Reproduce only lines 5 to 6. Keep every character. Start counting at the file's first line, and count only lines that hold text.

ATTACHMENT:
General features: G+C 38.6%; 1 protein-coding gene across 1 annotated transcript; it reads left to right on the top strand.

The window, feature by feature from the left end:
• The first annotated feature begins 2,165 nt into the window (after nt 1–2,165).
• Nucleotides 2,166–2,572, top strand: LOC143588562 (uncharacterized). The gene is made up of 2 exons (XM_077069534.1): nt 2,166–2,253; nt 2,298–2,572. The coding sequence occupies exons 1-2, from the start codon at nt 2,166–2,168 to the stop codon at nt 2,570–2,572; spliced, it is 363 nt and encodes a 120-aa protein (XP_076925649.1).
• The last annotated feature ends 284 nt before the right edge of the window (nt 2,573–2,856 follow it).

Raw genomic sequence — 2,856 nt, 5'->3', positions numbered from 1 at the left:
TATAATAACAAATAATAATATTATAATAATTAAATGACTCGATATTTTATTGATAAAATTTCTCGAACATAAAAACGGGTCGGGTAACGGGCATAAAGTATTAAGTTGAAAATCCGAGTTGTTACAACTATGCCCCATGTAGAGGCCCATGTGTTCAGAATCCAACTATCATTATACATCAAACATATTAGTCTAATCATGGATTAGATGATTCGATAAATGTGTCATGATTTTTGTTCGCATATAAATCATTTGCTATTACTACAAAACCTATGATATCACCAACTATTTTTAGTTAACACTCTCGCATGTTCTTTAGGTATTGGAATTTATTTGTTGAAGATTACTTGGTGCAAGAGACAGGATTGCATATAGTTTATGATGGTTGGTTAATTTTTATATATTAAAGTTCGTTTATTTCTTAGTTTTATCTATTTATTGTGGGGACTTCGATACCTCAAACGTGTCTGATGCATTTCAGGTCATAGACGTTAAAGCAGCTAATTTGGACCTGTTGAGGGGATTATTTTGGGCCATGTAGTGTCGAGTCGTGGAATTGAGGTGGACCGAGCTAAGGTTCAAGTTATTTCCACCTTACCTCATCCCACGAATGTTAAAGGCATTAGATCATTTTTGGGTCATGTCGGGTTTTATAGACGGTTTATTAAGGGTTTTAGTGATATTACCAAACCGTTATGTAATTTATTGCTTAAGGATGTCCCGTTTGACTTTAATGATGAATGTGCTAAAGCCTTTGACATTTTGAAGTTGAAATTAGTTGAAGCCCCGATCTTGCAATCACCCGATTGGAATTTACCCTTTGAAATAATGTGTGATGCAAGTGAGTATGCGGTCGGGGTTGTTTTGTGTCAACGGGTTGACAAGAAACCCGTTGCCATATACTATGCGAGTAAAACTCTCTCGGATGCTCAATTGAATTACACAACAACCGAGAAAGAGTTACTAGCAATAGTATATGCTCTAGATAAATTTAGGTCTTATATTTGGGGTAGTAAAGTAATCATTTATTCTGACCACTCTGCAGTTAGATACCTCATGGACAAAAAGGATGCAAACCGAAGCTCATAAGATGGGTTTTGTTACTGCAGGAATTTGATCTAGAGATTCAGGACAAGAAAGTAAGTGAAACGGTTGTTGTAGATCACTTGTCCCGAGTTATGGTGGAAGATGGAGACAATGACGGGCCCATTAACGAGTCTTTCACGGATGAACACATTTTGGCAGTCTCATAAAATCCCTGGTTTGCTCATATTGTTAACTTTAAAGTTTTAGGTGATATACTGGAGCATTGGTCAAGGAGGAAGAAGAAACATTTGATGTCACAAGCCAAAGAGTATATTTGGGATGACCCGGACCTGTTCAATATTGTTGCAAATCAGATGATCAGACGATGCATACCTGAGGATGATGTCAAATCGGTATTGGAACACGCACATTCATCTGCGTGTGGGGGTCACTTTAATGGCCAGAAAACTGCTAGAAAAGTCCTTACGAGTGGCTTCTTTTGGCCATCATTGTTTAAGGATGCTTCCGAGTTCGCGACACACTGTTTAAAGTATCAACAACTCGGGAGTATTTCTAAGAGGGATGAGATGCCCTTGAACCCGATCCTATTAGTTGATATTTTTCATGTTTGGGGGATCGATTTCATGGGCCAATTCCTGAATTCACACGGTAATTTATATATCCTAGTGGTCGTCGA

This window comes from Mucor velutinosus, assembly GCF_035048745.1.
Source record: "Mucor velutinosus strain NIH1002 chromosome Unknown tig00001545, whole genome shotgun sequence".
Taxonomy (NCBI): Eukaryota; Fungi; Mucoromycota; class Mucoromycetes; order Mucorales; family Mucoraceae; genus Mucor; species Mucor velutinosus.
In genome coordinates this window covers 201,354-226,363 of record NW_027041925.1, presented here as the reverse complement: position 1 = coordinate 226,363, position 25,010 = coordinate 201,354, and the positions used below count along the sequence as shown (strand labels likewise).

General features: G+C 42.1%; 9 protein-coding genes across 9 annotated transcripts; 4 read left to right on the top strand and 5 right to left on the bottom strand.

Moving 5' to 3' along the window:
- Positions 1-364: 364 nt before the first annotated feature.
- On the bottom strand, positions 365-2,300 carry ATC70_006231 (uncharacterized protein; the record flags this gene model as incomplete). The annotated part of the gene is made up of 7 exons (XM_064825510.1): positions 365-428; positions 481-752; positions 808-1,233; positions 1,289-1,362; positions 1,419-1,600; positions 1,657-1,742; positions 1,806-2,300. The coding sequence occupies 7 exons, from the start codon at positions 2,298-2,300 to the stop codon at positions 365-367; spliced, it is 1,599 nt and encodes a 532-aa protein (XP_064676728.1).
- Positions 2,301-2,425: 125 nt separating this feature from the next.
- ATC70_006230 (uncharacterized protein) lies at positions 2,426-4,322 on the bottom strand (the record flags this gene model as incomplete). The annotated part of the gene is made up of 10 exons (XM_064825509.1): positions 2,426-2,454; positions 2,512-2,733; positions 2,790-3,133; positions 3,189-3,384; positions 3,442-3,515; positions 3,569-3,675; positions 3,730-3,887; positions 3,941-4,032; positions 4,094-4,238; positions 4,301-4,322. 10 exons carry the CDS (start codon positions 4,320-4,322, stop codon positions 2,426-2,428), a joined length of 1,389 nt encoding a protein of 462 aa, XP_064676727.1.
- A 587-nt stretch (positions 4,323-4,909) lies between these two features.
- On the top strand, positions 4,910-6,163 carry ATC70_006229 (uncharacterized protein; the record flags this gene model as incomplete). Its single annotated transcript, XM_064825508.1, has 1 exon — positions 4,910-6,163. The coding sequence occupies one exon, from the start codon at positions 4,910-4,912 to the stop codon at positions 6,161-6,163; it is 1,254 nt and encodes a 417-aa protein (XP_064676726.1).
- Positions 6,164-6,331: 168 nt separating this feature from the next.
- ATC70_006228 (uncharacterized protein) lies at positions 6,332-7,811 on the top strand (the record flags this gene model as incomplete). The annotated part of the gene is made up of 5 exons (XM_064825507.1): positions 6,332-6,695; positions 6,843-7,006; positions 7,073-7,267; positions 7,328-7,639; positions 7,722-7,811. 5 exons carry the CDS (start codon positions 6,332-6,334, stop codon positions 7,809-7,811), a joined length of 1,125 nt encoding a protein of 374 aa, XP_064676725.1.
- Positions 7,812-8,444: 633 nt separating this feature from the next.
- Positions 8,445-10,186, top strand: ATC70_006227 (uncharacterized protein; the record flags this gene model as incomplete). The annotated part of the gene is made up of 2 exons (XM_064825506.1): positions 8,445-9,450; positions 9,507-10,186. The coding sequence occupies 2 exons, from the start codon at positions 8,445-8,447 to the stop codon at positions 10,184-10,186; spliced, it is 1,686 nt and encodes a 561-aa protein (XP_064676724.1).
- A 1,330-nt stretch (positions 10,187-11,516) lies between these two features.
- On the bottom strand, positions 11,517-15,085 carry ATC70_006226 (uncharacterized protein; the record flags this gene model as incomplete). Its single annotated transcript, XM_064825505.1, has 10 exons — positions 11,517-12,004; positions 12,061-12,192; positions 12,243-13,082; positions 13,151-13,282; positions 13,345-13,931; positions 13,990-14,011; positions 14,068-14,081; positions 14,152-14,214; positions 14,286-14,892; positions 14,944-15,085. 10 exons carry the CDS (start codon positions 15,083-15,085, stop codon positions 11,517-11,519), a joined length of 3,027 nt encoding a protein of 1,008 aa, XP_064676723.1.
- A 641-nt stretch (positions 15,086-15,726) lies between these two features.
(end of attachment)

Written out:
• The last annotated feature ends 284 nt before the right edge of the window (nt 2,573–2,856 follow it).

Raw genomic sequence — 2,856 nt, 5'->3', positions numbered from 1 at the left: